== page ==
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How Treatment Works

When our kidneys are not functioning at their optimal capacity, toxins and excess fluids cannot be removed from the body effectively. Dialysis or transplant is then required. Choosing a treatment option can be stressful. Let the following videos help you understand the available options.

Haemodialysis (HD)

  • HD is a treatment performed at a dialysis centre by nurses. It is a way of cleansing the blood of toxins, extra salt and fluids through a dialysis machine, at a dialysis centre.
  • It is performed thrice weekly, 4 hours each treatment.
  • Before dialysis, newly diagnosed kidney failure patients are required to go through a surgical procedure to connect an artery and vein to create a fistula (vascular access), in order to allow a large flow of blood to carry out HD.
  • 2 needles will be inserted into the vascular access*, one to remove the blood and the other to return cleansed blood to the body.
  • Blood is then pumped from the body and filtered through the artificial kidney (dialyser), where waste products and excess water are removed.

* Vascular access is surgically created to allow large volume of blood to flow, at high speed, during dialysis.

Peritoneal Dialysis (PD)

  • PD is a home-based, self-administered, needleless treatment. PD removes toxins and excess fluids from the body with the help of a dialysate (dialysis solution), through a surgically inserted tube in the abdomen.
  • Using the peritoneum membrane in the body, the dialysis solution removes toxins and excess fluids from blood vessels.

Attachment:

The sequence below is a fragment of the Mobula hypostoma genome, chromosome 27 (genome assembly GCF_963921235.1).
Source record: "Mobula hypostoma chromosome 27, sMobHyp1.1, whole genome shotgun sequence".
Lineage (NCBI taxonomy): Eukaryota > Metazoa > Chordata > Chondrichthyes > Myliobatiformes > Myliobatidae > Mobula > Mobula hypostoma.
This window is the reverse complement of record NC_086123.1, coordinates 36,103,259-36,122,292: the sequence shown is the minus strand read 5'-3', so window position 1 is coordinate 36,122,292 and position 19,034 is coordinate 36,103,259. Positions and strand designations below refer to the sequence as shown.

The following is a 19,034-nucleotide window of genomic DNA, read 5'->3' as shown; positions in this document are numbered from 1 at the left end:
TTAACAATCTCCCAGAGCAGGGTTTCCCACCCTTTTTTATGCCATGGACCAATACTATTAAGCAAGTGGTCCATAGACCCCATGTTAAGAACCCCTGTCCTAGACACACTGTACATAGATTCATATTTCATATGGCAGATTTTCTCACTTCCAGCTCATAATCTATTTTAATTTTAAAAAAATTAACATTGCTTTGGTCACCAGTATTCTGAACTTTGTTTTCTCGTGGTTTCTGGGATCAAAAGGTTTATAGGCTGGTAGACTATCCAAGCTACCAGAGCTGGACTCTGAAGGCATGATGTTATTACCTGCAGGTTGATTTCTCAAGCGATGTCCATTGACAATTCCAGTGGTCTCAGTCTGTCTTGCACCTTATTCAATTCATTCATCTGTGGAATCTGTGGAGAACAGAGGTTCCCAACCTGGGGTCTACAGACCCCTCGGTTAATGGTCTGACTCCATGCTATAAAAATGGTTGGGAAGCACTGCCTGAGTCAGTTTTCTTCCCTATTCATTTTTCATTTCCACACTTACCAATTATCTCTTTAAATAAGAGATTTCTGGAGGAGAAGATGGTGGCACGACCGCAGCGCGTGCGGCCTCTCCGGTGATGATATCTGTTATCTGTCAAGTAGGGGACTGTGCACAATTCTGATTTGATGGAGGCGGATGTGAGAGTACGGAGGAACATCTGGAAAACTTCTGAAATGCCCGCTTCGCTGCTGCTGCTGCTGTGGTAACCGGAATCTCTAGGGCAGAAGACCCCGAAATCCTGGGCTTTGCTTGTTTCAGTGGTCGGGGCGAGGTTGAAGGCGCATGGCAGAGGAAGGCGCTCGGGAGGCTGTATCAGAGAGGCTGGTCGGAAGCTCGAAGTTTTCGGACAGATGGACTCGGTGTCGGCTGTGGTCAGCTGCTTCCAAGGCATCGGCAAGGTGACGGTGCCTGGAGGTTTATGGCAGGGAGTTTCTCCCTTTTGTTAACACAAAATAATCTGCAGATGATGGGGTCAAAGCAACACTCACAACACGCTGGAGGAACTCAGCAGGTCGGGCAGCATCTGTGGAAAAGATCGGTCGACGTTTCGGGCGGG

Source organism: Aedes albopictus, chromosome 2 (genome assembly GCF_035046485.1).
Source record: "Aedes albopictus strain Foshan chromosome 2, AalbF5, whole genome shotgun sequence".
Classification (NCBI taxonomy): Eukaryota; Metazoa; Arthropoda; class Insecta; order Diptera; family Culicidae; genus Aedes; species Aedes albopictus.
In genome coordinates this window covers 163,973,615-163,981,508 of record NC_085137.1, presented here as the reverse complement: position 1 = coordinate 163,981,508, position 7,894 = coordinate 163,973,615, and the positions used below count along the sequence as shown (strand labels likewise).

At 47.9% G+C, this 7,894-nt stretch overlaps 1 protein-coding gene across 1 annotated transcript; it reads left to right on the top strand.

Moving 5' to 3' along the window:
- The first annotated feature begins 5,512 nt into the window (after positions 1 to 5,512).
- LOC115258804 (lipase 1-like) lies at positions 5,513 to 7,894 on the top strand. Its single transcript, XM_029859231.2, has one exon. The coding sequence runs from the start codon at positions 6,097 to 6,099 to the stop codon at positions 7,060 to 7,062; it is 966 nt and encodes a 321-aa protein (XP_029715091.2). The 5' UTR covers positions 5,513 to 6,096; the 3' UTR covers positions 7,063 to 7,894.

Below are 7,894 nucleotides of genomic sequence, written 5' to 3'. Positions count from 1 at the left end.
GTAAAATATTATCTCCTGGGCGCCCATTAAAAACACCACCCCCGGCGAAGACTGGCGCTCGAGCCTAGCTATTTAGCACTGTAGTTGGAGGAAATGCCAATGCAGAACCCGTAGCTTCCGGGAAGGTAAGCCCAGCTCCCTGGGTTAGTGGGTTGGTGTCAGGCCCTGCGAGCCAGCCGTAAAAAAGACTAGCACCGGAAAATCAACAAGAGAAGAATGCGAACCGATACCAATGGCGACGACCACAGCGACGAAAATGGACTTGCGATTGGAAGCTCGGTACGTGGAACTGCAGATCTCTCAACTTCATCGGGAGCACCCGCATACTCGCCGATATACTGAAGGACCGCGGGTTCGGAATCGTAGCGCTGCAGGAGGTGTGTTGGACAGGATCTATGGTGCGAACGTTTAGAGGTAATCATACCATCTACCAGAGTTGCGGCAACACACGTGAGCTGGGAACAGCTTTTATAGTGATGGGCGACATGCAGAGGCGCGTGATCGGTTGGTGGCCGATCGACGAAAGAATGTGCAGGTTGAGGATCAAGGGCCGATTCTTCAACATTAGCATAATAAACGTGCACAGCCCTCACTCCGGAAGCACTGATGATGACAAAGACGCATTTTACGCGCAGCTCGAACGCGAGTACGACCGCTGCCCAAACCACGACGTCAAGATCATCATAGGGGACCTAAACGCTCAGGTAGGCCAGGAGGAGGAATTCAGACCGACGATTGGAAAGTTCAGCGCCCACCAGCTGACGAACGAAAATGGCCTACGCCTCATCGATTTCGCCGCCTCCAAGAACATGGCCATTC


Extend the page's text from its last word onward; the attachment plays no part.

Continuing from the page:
• The used dialysis solution will be drained out of the body.
  • This daily treatment can be done manually or aided by a machine.
  • Doctor may advise to remove or replace the catheter if complications arise or due to wear and tear.

This daily treatment can be done manually (Continuous Ambulatory Peritoneal Dialysis (CAPD)), 4 times a day and each session takes about 30 minutes or aided by a machine (Automated Peritoneal Dialysis (APD)) while the patients is asleep for about 8-10 hours.

Continuous Ambulatory Peritoneal Dialysis (CAPD)

Automated Peritoneal Dialysis (APD)

Kidney Transplant

A kidney transplant is a surgical procedure to treat kidney failure by placing  a healthy kidney from a living or deceased donor.

Watch the video to hear what our transplanted patients have to say about the challenges they faced living with kidney failure and how the transplant has improved their life.

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The National Kidney Foundation (NKF) strives to be an advocate and integrator for kidney health and holistic care for the community by the community. While supporting kidney failure patients with quality dialysis treatment and integrated care, its greater mission lies in preventing or delaying kidney failure through kidney health education with deeper integration into the community and strategic collaborative partnerships.
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